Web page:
The problem with putting medical records on your iPhone and Apple Watch

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Apple wants to put your medical history in the palm of your hand. And, for good measure, on your wrist as well. 

The tech giant confirmed Wednesday that it intends to allow customers access to their medical records via iPhones and Apple Watches on iOS 11.3 beta. But like with so many things in the world of highly personal data, putting medical information on a digitally connected device is not without risk — and how it all shakes out could have a huge impact on the lives of millions. 

According to CNBC, which broke the story, the new feature will be folded into the Apple Health app. After a health provider is added to the app, the “user taps to connect to Apple’s software system.”

Does that mean this information passes through Apple’s servers before hitting your iPhone, or does it come directly from the provider itself? And how, exactly, is that data protected from hackers or leaks? That, unfortunately, is unclear. This reporter reached out to numerous people at Apple with a series of questions about the new service, but received no response. 

This is a problem. If Apple wants people to trust it with details regarding their “allergies, conditions, immunizations, lab results, medications, procedures and vitals,” as CNBC reports, then it needs to be more forthcoming about how it plans to secure that information. 

Your life in an app.

Image: NurPhoto/Getty Images

Mashable was able to confirm that the medical records in question can be kept on an iCloud account — if you opt in — but that otherwise they’re stored locally on the device, and protected with the same form of encryption that secures everything else on the device. It’s unclear if this is a separate opt-in than the one an iPhone user makes to back files up to iCloud.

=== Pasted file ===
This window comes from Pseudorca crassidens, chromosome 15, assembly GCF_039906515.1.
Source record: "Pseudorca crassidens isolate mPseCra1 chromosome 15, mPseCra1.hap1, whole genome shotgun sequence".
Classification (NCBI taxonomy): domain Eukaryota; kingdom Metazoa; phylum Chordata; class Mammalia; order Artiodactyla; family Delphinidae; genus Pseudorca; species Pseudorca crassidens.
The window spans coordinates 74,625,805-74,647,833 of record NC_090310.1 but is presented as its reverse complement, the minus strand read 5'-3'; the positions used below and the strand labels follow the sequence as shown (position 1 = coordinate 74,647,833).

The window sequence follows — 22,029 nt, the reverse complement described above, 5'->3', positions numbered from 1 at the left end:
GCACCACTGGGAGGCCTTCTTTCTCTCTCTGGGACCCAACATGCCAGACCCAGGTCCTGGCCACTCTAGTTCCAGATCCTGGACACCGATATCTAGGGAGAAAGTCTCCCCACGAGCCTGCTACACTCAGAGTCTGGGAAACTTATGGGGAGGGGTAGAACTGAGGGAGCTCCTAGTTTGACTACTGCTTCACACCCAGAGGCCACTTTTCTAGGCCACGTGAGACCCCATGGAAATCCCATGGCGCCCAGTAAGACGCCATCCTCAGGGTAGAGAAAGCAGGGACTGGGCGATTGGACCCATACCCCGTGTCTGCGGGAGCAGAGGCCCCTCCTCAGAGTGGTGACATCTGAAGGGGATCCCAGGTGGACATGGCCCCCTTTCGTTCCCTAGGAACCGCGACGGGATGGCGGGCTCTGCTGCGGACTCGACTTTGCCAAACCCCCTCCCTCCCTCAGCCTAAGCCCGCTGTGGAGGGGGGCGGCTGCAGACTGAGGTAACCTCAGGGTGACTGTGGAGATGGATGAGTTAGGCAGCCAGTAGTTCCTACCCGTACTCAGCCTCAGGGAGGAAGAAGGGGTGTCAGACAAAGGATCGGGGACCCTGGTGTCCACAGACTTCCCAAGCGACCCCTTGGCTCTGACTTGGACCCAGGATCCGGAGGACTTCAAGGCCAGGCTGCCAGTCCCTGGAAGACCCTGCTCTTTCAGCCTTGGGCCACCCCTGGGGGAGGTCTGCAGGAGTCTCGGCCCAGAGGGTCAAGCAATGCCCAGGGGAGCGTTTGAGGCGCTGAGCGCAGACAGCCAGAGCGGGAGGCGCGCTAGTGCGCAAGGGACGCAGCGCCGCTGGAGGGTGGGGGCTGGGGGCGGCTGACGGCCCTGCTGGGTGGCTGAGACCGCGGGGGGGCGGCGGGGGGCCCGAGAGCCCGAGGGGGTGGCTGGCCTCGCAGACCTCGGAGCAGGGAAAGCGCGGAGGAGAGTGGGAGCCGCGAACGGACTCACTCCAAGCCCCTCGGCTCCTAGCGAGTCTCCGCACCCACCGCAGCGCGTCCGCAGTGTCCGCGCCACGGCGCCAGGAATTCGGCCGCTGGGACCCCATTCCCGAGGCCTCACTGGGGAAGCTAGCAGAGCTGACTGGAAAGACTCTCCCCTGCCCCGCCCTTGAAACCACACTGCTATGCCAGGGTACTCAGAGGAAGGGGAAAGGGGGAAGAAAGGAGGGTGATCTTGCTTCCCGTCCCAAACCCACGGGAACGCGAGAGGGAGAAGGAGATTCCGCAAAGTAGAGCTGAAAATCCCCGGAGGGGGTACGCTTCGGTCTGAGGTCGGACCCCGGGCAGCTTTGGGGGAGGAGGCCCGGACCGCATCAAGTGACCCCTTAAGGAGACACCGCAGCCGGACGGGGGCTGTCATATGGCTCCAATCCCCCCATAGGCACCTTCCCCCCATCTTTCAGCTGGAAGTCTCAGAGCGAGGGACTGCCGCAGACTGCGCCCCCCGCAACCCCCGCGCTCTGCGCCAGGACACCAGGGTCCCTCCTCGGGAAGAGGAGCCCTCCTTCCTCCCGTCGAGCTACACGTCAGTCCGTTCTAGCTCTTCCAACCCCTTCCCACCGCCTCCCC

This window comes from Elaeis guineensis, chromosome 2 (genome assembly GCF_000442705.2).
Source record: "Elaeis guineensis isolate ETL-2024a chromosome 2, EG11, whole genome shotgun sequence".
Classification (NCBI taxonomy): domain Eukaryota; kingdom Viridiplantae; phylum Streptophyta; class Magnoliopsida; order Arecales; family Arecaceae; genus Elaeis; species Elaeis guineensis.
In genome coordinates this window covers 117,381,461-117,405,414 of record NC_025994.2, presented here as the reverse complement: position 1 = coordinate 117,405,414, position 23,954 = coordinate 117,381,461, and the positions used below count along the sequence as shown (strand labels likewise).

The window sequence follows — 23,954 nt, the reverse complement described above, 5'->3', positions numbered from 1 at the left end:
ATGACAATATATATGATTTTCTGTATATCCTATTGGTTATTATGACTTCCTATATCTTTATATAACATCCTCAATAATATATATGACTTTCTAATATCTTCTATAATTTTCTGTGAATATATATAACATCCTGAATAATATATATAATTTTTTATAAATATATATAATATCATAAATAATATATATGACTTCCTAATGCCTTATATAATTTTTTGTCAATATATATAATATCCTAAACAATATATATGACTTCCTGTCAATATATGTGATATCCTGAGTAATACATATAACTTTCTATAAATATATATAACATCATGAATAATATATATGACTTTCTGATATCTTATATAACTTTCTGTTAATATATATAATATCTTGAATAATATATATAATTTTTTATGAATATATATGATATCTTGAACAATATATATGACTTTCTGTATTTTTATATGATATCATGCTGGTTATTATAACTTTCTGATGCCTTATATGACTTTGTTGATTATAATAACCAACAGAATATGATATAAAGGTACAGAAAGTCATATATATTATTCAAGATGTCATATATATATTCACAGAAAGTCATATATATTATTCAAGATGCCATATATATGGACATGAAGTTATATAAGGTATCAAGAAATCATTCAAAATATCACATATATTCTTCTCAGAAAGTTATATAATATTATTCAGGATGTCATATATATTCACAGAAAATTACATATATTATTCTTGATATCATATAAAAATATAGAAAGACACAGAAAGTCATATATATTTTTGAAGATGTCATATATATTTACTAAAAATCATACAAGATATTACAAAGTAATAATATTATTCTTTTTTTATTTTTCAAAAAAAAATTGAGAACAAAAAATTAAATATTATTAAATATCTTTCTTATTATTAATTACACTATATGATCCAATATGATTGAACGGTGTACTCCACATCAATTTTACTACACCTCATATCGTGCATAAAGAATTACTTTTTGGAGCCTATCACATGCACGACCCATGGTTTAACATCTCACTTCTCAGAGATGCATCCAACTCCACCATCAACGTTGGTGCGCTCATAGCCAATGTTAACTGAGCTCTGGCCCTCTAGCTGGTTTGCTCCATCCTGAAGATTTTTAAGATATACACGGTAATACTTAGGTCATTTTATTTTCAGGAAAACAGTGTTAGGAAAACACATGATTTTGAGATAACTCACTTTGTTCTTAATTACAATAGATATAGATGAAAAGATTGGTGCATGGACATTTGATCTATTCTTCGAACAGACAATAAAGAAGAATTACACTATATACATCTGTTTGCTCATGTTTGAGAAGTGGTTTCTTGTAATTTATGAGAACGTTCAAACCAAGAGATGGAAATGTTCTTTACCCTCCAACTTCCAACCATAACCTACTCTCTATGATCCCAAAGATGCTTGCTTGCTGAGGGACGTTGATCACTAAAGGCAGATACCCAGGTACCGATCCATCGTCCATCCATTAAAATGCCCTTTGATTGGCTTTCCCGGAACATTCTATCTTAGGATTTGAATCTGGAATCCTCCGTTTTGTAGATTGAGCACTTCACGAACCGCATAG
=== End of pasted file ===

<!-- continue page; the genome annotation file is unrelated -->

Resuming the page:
It is very possible that you might want your photos backed up to the cloud, but not the details of your embarrassing medical condition. Hopefully Apple plans to give users that flexibility. Unfortunately, however, at this time we don’t know. 

Risk and reward

While the benefits of having your medical history at your fingertips may be numerous, so are the potential pitfalls. After all, it’s not hard to imagine what could go wrong. As the notorious 2014 hack of celebrity iCloud accounts made clear, Apple can’t guarantee the safety of your data. Sure, that incident involved targeted phishing, but for many people, a jealous ex is part of a valid threat model — and that’s exactly the type of person who would be able to bluff their way into an iCloud account. 

That is also the same kind of person who might have physical access to your iPhone or Apple Watch. As soon as they got into one of those devices, your medical records would potentially be up for grabs.

To be clear, it’s not like your medical data is necessarily safe where it is. We learned in 2014 that hackers had stolen the records of some 4.5 million patients after breaching the systems of an American hospital network. 

As soon as they got into one of those devices, your medical records would potentially be up for grabs.

But, still. Throwing another potential target in the mix in the form of an iPhone or Apple Watch, no matter how secure Apple may claim them to be, doesn’t make this reality any better. 

We reached out to both the Electronic Frontier Foundation and the U.S. Department of Health and Human Services for additional insight, and will update this when and if we hear back. 

In the meantime, it’s perhaps best to keep in mind that medical records present a unique challenge when it comes to balancing privacy, security, and availability. Not getting them into the hands of your doctor could have disastrous effects, but so could having them fall into the hands of a hacker. 

Apple’s customers would be better served by an open dialogue on how the company plans to achieve that optimal balance. Until that happens, however, upload your medical records to Apple’s cloud at your own risk. 

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